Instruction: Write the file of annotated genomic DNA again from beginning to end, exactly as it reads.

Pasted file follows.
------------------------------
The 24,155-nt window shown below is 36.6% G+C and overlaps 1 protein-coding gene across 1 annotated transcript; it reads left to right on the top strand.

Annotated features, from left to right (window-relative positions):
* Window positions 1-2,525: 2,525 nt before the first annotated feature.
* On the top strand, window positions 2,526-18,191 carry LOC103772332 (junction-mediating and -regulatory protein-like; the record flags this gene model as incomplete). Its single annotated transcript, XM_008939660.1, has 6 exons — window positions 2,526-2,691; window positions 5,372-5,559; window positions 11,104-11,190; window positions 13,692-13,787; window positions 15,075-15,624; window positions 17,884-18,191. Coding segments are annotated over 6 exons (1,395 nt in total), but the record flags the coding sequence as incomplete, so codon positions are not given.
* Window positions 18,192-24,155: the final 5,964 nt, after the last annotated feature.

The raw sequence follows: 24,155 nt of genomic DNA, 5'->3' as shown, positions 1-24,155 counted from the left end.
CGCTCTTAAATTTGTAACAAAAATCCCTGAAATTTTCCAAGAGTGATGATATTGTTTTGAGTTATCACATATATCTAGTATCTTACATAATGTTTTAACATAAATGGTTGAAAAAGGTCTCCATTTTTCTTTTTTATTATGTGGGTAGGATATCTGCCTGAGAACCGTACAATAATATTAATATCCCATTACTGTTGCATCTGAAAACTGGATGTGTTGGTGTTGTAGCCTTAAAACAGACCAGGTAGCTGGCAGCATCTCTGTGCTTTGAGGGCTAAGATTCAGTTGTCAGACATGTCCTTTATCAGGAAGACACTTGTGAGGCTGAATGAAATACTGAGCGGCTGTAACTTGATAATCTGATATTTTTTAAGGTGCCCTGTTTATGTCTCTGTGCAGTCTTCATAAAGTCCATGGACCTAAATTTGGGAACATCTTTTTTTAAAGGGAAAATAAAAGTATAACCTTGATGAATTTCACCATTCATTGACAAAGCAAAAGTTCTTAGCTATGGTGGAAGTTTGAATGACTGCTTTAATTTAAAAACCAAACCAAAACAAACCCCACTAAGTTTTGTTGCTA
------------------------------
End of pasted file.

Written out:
The 24,155-nt window shown below is 36.6% G+C and overlaps 1 protein-coding gene across 1 annotated transcript; it reads left to right on the top strand.

Annotated features, from left to right (window-relative positions):
* Window positions 1-2,525: 2,525 nt before the first annotated feature.
* On the top strand, window positions 2,526-18,191 carry LOC103772332 (junction-mediating and -regulatory protein-like; the record flags this gene model as incomplete). Its single annotated transcript, XM_008939660.1, has 6 exons — window positions 2,526-2,691; window positions 5,372-5,559; window positions 11,104-11,190; window positions 13,692-13,787; window positions 15,075-15,624; window positions 17,884-18,191. Coding segments are annotated over 6 exons (1,395 nt in total), but the record flags the coding sequence as incomplete, so codon positions are not given.
* Window positions 18,192-24,155: the final 5,964 nt, after the last annotated feature.

The raw sequence follows: 24,155 nt of genomic DNA, 5'->3' as shown, positions 1-24,155 counted from the left end.
CGCTCTTAAATTTGTAACAAAAATCCCTGAAATTTTCCAAGAGTGATGATATTGTTTTGAGTTATCACATATATCTAGTATCTTACATAATGTTTTAACATAAATGGTTGAAAAAGGTCTCCATTTTTCTTTTTTATTATGTGGGTAGGATATCTGCCTGAGAACCGTACAATAATATTAATATCCCATTACTGTTGCATCTGAAAACTGGATGTGTTGGTGTTGTAGCCTTAAAACAGACCAGGTAGCTGGCAGCATCTCTGTGCTTTGAGGGCTAAGATTCAGTTGTCAGACATGTCCTTTATCAGGAAGACACTTGTGAGGCTGAATGAAATACTGAGCGGCTGTAACTTGATAATCTGATATTTTTTAAGGTGCCCTGTTTATGTCTCTGTGCAGTCTTCATAAAGTCCATGGACCTAAATTTGGGAACATCTTTTTTTAAAGGGAAAATAAAAGTATAACCTTGATGAATTTCACCATTCATTGACAAAGCAAAAGTTCTTAGCTATGGTGGAAGTTTGAATGACTGCTTTAATTTAAAAACCAAACCAAAACAAACCCCACTAAGTTTTGTTGCTA